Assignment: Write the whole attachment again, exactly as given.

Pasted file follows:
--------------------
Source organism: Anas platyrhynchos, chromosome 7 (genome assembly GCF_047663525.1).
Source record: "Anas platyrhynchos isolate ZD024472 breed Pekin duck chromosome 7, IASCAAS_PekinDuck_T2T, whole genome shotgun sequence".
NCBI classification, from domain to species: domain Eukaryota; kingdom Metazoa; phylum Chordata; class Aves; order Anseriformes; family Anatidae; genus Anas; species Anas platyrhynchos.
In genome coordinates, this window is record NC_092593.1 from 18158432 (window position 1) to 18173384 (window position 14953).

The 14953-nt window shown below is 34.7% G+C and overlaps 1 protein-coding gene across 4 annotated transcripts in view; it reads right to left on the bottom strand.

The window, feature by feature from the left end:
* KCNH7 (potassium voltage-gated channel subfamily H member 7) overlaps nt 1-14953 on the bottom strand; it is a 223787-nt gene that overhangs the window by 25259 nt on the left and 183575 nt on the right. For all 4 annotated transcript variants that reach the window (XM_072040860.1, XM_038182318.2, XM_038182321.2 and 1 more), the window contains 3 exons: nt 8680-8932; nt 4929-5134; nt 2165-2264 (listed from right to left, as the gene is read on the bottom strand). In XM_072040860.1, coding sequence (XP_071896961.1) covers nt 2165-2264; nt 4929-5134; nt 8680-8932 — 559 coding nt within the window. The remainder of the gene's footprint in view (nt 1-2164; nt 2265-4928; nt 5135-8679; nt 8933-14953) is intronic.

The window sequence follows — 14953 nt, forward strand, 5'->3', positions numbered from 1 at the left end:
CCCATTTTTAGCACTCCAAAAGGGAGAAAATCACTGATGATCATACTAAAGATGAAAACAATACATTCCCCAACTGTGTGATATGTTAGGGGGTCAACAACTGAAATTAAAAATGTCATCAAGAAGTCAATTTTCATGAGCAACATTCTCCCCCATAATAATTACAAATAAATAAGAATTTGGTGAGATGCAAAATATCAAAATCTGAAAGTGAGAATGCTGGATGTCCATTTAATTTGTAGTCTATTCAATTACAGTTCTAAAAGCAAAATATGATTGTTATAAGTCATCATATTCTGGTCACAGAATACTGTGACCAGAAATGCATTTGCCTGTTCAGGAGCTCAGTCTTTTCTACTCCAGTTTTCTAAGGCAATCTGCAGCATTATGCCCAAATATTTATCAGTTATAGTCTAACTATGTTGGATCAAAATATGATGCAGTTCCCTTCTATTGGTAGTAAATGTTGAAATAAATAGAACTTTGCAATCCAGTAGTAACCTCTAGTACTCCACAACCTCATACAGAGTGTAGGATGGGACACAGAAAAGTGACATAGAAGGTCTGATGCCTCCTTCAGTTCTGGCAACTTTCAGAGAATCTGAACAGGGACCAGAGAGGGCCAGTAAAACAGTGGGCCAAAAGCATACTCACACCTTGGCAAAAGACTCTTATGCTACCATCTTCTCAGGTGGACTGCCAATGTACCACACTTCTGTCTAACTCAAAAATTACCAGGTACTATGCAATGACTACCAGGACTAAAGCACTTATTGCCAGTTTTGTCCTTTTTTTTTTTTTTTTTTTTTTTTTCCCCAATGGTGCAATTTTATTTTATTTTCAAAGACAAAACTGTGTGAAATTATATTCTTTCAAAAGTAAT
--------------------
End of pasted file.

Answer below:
Source organism: Anas platyrhynchos, chromosome 7 (genome assembly GCF_047663525.1).
Source record: "Anas platyrhynchos isolate ZD024472 breed Pekin duck chromosome 7, IASCAAS_PekinDuck_T2T, whole genome shotgun sequence".
NCBI classification, from domain to species: domain Eukaryota; kingdom Metazoa; phylum Chordata; class Aves; order Anseriformes; family Anatidae; genus Anas; species Anas platyrhynchos.
In genome coordinates, this window is record NC_092593.1 from 18158432 (window position 1) to 18173384 (window position 14953).

The 14953-nt window shown below is 34.7% G+C and overlaps 1 protein-coding gene across 4 annotated transcripts in view; it reads right to left on the bottom strand.

The window, feature by feature from the left end:
* KCNH7 (potassium voltage-gated channel subfamily H member 7) overlaps nt 1-14953 on the bottom strand; it is a 223787-nt gene that overhangs the window by 25259 nt on the left and 183575 nt on the right. For all 4 annotated transcript variants that reach the window (XM_072040860.1, XM_038182318.2, XM_038182321.2 and 1 more), the window contains 3 exons: nt 8680-8932; nt 4929-5134; nt 2165-2264 (listed from right to left, as the gene is read on the bottom strand). In XM_072040860.1, coding sequence (XP_071896961.1) covers nt 2165-2264; nt 4929-5134; nt 8680-8932 — 559 coding nt within the window. The remainder of the gene's footprint in view (nt 1-2164; nt 2265-4928; nt 5135-8679; nt 8933-14953) is intronic.

The window sequence follows — 14953 nt, forward strand, 5'->3', positions numbered from 1 at the left end:
CCCATTTTTAGCACTCCAAAAGGGAGAAAATCACTGATGATCATACTAAAGATGAAAACAATACATTCCCCAACTGTGTGATATGTTAGGGGGTCAACAACTGAAATTAAAAATGTCATCAAGAAGTCAATTTTCATGAGCAACATTCTCCCCCATAATAATTACAAATAAATAAGAATTTGGTGAGATGCAAAATATCAAAATCTGAAAGTGAGAATGCTGGATGTCCATTTAATTTGTAGTCTATTCAATTACAGTTCTAAAAGCAAAATATGATTGTTATAAGTCATCATATTCTGGTCACAGAATACTGTGACCAGAAATGCATTTGCCTGTTCAGGAGCTCAGTCTTTTCTACTCCAGTTTTCTAAGGCAATCTGCAGCATTATGCCCAAATATTTATCAGTTATAGTCTAACTATGTTGGATCAAAATATGATGCAGTTCCCTTCTATTGGTAGTAAATGTTGAAATAAATAGAACTTTGCAATCCAGTAGTAACCTCTAGTACTCCACAACCTCATACAGAGTGTAGGATGGGACACAGAAAAGTGACATAGAAGGTCTGATGCCTCCTTCAGTTCTGGCAACTTTCAGAGAATCTGAACAGGGACCAGAGAGGGCCAGTAAAACAGTGGGCCAAAAGCATACTCACACCTTGGCAAAAGACTCTTATGCTACCATCTTCTCAGGTGGACTGCCAATGTACCACACTTCTGTCTAACTCAAAAATTACCAGGTACTATGCAATGACTACCAGGACTAAAGCACTTATTGCCAGTTTTGTCCTTTTTTTTTTTTTTTTTTTTTTTTTCCCCAATGGTGCAATTTTATTTTATTTTCAAAGACAAAACTGTGTGAAATTATATTCTTTCAAAAGTAAT